One of the best perks of having free museums is that one does not feel so much pressure to “see everything” during a visit. Granted I do not live in London and cannot just “pop in” whenever I wish. However, I visited the National Gallery briefly four years ago and recently decided that I would not even try to see everything. Especially easy since in the three hours I had, I could not have done so!

Peter Paul Rubens and Rembrandt are some of the giants in the art world, but they are always worth a visit. Here are a few of the things I noticed this time around… with a Turner comparison thrown in at the end as well.

When I think of Rubens, it is often of his fleshy figures and his dynamic compositions full of diagonals. I was surprised to notice this visit some landscapes that seem just like bunches of others I have seen in museums. Most artists seem to change their skills dramatically. I think it is at some tipping point: they have learned their technical craft, and this time becomes the time to move beyond that to reach for emotional heights and significance. My favorite painter, Eugene Carriere, did much the same. His paintings seem almost generically like all others in his earlier days... and then... he exploded in quality! Wow. But, I digress.

[Museums can be places for all sorts of human activity]
This may be a new symptom of Stendahl's Syndrome.
And yours truly envies this man at times!

[Peter Paul Rubens Shepherd With Flock Woody Landscap 1615-1622]
Peter Paul Rubens, "A Shepherd with this Flock in a Woody Landscape, c. 1615-1622
[The museum label said that this painting was a study for a larger work, The Watering Place. I prefer the "sketch" with its more interesting lighting and diagonals.]

[Rubens Fleshy Figures Judgement of Paris painting]
About ten years later, Rubens painted these figures that I think of more as his voice: The Judgement of Paris, c. 1632-1635, five years or more before his 1940 death.

Have a look at this next oil painting, a triptych titled Sketch for the High Altarpiece, St. Bevo, Ghent. The sign in the National Gallery said that Rubens thought that this was "the most beautiful thing that he had ever done." However, I do not recall when he allegedly said this. The painting was executed around 1611-1612 and Rubens lived until 1640. This commission lost its steam when the commissioning bishop died in 1612.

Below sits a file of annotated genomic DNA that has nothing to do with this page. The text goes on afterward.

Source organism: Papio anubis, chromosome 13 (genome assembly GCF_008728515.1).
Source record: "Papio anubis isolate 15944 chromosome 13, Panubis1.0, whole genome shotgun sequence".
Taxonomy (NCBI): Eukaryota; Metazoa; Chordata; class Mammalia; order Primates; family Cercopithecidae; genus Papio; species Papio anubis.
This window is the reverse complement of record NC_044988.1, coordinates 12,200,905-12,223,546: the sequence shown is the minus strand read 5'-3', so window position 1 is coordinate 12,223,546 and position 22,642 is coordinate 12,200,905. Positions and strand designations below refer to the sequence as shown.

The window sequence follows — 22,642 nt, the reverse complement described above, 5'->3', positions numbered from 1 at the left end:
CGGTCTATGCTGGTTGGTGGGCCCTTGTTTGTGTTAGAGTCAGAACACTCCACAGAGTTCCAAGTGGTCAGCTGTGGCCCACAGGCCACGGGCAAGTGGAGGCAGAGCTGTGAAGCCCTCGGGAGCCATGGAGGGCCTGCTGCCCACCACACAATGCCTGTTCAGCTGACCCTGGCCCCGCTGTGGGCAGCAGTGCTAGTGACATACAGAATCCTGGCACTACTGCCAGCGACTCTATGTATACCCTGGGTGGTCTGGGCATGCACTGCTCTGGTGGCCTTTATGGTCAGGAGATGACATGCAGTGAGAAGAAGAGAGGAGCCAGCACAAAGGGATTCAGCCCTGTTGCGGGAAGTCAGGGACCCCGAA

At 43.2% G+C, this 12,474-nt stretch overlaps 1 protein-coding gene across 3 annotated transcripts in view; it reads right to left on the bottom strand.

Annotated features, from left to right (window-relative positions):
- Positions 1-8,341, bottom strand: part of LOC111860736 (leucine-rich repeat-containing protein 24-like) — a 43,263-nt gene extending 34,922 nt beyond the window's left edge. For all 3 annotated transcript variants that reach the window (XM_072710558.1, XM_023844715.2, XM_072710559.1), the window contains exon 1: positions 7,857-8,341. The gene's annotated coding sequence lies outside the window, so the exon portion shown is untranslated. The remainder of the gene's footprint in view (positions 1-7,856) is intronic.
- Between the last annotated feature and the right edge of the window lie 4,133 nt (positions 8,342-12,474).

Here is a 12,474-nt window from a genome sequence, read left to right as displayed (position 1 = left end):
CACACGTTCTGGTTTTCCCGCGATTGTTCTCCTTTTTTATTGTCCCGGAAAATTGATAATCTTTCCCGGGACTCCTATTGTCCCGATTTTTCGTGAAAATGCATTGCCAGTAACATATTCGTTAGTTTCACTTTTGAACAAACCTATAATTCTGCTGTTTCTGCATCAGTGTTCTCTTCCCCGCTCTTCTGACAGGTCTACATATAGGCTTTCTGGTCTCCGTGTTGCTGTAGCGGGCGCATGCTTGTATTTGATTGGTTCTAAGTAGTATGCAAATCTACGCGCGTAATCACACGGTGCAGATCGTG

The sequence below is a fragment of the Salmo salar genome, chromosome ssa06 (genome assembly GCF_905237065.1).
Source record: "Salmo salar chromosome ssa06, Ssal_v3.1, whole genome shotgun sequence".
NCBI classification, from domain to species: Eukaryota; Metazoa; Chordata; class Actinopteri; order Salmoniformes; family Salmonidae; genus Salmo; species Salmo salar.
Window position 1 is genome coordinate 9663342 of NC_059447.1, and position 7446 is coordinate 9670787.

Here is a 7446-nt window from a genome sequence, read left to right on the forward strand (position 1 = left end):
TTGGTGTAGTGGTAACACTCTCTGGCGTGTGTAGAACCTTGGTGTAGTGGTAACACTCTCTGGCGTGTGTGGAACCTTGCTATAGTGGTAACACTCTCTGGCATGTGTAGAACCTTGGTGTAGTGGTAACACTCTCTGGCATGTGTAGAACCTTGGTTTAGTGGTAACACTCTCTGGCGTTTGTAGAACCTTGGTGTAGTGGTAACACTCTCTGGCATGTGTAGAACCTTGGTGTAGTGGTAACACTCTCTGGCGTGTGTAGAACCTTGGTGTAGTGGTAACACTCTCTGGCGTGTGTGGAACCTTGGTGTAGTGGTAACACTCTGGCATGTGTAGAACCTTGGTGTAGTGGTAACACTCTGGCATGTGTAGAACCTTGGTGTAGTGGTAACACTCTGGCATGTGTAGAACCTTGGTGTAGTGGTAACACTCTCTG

I like this work. Multiple figure compositions are not easy to design and he has done a good job keeping the eye interested while never losing sight of the real focus of the painting(s). However, I found it odd that very few of the figures appear to be by Rubens. I mean some of the crouching half-nude bodies in the foreground seem consistent for what he became known for. However, the rest look a bit flat and even cartoon-y. The do not seem like the same artist. Professional studios employed apprentices, though, and perhaps that explains it.

The soldier with the red cape and armour, Bavo, looks pretty flat and illustrative to me, although I like his gesture enough. He seems more comic-book-like than Rubens-like.

[Peter Paul Rubens, detail of triptych Oil Sketch for the High Altarpiece, St. Bevo, Ghent, 1611-1612 painting]

[Rubens Detail of Triptych High Altarpiece of St Bevo, Ghent National Gallery London]

[Peter Paul Rubens, detail Oil Sketch for the High Altarpiece, St. Bevo, Ghent, 1611-1612]
Peter Paul Rubens, detail of middle panel in triptych
Oil Sketch for the High Altarpiece, St. Bevo, Ghent, 1611-1612
Do the bodies and faces look to you as by the same hand?

[Rubens Fleshy Figures in front, another artist did the figures towards the back?]

[Peter Paul Rubens Horses St Bevo Triptych, Ghent]

[Rubens Fleshy Figures in front, another artist did the figures towards the back?]
Peter Paul Rubens, detail of right panel in triptych
Oil Sketch for the High Altarpiece, St. Bevo, Ghent, 1611-1612
I enjoyed how the white horses were painted opaquely over the
warm brown, transparent campitura (field color).

Rembrandt's growth

[Rembrandt lesson in contrast]

Above: A gallerist will tell you that he can tell which visitors are artists and which are collectors by how they look at the art. Artists walk up close and study each painting. Collectors tend to glance into the room and head towards the one that catches their attention, ignoring most of the others. Of course, we artists know that if the work does not carry well from a distance, no amount of detail or finesse will be enough to grab anyone's interest for long.

Another idea I heard reiterated in Florence is that "the eye moves first to the highest point of contrast nearest the center and then moves upwards." Okay. But when we try for a certain effect in light, high contrast is not necessarily the best way to achieve a feeling of emanating light.

At least that was what Rembrandt showed me. Standing back and viewing the Rembrandts all in a row on that lovely slate blue wall gave me a much better understanding. I compared the two portrais of men. The second from the left is a self-portrait. The one on the far right is of another man. One might think that the high contrast of the flesh against a dark background would be the more dramatic one. However, I prefer the self-portrait.

From my vantage point, the almost totally black background makes the head feel cutout and not a part of its environment. Equally dark clothing made the man's head (and hands) seem to float in space. By contrast [ha!], Rembrandt's self-portrait has a diagonal beam of light shining down on the figure (yet still far darker than the head itself). And dark, but not too-dark clothing also aids in connecting the hands to the body that belongs to that head. The simple dark frame balances all that as well and enticed me to move in for a closer look.

Portrait Comparison: Rembrandt's Edges

[Rembrandt portrait paintings including self portrait]

Now, let us take a look at two other portraits by Rembrandt. And why not? The National Gallery in London hung these together and made it so easy for us to examine them in this way!